When news outlets cover any given election, most tend to focus on pro-Republican areas such Little Havana, Coral Gables, and far-flung parts of West Miami-Dade, or heavily Democratic areas such as Cococut Grove and Miami Beach. But what of downtown Miami? In a few short years, its demographic has shifted from lower-middle-class blue-collar workers -- and the occasional homeless person -- to a mishmash of people from all walks of life -- and still the occasional homeless person.
At noon at Precinct 538, located at Unity on the Bay church, the line went down the block as more than 100 people waited patiently to vote. But Francine Steelman, who was talking to them about Amendment 8, assured us the line had been much longer this morning. "I've been here since 7 o'clock, and [the lines] have been long, but it's been pretty quick."
No waiting at the City of Miami fire station along North Miami Avenue in Wynwood.
Jose D. Duran
A few blocks down at Trinity Episcopal Cathedral, located across from the Omni Building, there was barely a voter to be seen. Same goes for the precinct located at the City of Miami fire station along North Miami Avenue in Wynwood. Stephen, a young man holding a sign a few feet from the station with a phone number for voters to call if they had problems voting, said that in the morning there was a line to vote. Asked how far the line extended, he pointed to about 10 feet from where the line, if there had been one, started. We told him that wasn't much of a line, to which he quipped, "Look around you. Do you see any homes?" Touché.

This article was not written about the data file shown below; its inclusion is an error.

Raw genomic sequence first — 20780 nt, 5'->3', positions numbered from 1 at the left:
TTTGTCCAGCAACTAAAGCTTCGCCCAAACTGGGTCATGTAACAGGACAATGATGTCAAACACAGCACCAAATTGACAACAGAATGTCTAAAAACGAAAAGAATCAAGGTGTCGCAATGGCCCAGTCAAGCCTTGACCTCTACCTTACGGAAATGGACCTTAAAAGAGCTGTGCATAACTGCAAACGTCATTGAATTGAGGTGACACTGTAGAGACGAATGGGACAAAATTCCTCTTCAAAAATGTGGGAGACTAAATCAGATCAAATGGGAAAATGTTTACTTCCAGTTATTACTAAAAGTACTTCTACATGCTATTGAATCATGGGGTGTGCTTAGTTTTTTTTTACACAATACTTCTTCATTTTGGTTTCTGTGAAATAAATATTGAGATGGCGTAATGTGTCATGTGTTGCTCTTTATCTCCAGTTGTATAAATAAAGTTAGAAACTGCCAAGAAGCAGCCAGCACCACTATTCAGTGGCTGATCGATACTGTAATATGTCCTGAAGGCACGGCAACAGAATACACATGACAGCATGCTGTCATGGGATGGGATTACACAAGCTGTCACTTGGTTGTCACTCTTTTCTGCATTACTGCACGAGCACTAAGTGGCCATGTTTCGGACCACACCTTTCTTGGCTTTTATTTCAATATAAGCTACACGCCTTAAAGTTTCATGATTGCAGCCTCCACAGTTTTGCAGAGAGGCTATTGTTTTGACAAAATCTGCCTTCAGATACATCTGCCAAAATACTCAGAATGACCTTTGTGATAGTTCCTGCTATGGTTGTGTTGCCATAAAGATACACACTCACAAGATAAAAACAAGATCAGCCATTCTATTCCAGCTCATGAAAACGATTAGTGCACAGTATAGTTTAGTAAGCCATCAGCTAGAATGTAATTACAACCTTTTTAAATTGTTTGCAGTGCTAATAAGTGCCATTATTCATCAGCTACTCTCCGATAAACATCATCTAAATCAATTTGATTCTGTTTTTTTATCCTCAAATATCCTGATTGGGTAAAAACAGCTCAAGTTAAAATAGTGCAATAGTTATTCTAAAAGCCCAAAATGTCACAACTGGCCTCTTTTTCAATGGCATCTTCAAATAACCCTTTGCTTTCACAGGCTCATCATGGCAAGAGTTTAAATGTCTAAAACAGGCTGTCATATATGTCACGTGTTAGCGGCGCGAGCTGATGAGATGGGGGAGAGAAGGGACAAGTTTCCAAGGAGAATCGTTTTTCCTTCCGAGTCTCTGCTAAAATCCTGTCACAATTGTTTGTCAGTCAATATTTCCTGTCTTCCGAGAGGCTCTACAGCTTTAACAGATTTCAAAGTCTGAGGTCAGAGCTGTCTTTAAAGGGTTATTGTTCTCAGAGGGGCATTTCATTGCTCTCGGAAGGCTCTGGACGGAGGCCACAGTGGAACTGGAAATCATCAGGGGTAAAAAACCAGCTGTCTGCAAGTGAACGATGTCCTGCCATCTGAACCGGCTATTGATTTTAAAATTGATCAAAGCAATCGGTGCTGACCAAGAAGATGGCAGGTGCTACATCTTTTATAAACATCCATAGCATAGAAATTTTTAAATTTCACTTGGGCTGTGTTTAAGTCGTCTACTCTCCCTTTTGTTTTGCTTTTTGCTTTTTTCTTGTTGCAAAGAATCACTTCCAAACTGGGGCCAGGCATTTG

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SHOW ME HOW
As we headed back to the office, we bumped into Gertha St. Victor and Natalie Lascano, who were knocking on doors on behalf of the Obama campaign, urging registered voters to get to the polls before they close. "So far I've gotten through to seven of them," St. Victor said as she flipped through her clipboard, "but a lot of them are at work."
"A lot of the apartment buildings are locked too," added Lascano.